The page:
Some Nazca Lines aircraft over 50 years old

December 3rd, 2008

The amazing shapes and lines drawn on the plains of Nasca have led to a growth in passenger numbers at the Maria Reiche aerodrome of some 110% in the past 10 years. This however has not gone hand in hand with proper renovation of the terminal’s aircraft.

A recent finding by the El Comercio newspaper has shown that 90% of the 38 planes operating at the aerodrome are between 35 and 40 years old. One aircraft, with registration OB-1202, is a staggering 52 years old! Thankfully the operator, Nasca Air Lines, formally Aero Ica, has recently been shut down.

In a similar situation is the company Nasca Connection, who operate three light aircraft manufactured in the 60’s and two in 1976. They have however bought three new planes of the Caravan brand made in 1998, 1999 and 2004 – this meaning that on average they have Nazca’s most modern fleet.

Carlos Palacín Fernández EIRL, another of the operators that recently changed its name to Travel Air, offers its services with six light aircraft built between 1961 and 1980, while Aero Paracas owns five aircraft built between 1960 and 1963. These are joined by Alas Peruanas who operate four planes with ages between 28 and 45 years, Expreso Moche has one plane from 1983, Aero Santos with one from 1966, Alas de América with one from 1973, Taxi Aereo Ejecutivo with two from 1963 and 1972, and finally Aero Palcazú with planes between 26 and 32 years old.

Without Peru’s Ministry of Transport (MTC) and Directorate General of Civil Aviation (DGCA) pushing for and legislating for renovation, little if anything is likely to be done.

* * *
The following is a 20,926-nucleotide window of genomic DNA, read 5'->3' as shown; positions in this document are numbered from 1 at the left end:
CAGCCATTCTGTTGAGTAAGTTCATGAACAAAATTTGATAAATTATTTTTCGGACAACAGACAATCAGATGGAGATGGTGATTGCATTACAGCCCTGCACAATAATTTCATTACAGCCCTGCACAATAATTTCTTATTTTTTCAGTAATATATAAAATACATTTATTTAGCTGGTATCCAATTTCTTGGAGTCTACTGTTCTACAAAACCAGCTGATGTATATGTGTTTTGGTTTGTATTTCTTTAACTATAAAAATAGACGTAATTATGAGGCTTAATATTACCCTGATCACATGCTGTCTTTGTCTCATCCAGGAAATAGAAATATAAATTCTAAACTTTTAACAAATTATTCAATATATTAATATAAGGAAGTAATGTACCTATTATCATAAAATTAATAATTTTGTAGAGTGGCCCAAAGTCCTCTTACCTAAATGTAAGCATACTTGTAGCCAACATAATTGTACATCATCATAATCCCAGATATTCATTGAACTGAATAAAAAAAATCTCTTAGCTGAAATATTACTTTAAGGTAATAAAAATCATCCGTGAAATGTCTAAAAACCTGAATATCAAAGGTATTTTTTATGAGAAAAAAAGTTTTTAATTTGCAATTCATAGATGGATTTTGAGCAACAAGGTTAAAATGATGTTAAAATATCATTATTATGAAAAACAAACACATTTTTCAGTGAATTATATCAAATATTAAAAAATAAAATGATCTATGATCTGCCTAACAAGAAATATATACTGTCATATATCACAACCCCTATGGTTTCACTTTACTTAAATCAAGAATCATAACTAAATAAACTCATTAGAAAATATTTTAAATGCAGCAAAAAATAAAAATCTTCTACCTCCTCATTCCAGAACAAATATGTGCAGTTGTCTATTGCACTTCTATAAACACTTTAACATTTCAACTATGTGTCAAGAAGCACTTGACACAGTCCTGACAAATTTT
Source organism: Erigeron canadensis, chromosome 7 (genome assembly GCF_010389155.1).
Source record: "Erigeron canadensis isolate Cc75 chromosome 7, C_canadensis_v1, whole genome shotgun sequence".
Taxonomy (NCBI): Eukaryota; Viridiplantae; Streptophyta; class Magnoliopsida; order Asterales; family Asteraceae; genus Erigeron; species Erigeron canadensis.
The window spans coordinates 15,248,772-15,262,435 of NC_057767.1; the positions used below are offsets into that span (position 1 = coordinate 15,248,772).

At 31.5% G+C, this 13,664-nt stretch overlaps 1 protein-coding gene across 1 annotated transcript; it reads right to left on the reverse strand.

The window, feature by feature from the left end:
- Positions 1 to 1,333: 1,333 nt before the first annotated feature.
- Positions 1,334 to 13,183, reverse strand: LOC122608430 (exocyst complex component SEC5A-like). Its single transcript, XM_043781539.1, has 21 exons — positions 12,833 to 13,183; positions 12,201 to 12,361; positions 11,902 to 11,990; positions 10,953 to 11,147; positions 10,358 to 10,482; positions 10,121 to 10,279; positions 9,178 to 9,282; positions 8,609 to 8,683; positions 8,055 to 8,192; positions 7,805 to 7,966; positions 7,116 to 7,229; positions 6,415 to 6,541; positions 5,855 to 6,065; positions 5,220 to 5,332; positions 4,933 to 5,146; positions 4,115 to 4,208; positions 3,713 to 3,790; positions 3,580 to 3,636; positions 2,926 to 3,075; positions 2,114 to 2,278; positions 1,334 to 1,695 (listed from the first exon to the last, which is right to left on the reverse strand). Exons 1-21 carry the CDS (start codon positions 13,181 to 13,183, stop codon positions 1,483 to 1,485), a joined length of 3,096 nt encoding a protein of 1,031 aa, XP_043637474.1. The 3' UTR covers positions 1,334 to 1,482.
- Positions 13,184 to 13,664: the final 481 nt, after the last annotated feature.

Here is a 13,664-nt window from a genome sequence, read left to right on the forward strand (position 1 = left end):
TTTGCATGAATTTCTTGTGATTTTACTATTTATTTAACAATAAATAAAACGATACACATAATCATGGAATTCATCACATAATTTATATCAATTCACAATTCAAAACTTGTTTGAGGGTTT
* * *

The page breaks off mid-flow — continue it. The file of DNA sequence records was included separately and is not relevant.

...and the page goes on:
A source at the aerodrome explains that on these old planes, navigation is carried out visually and by radio, whereas in other countries it is done by satellite. “In other countries this assistance from air traffic is through satellite equipment to minimize risks”.

The source goes on the explain that the 38 light aircraft that operate from the aerodrome have the exact same control panels, instruments, equipment, cabs, seats, doors, fuselage and wings from the year they were built. Nothing has been renewed.

Another issue is the limited passenger capacity. Of the 38 aircraft, 17 have space for three passengers, 12 for six passengers and only 4 for twelve passengers. This means, due to saturated skies over the lines, their is little capacity for further grown in tourism.


In March of this year, five French citizens were killed after mechanical failures caused their plane to crash. The aeroplane was operated by Aeroica (Aero Ica) which has now had its operations shut down.

Last December a light aircraft belonging to Aerocondor carrying four French tourists had to make an emergency landing on the Panamerican highway due to a mechanical fault. Just days before, also due to a mechanical fault in their ageing fleet, 12 Japanese tourists and one North American were also involved in an emergency landing. The company’s licence to operate was revoked.

In March of 2007, another five French tourists almost lost their lives when their plane ran out of fuel mid-air. The operating company Aero-Palcazú had not given the group enough fuel to complete the trip. Luckily the pilot was able to land on the Panamerican highway without hitting cars.

Ten years ago, one of the worst accidents occurred. Two aircraft hit each other over Nazca killing ten Italian and German tourists.

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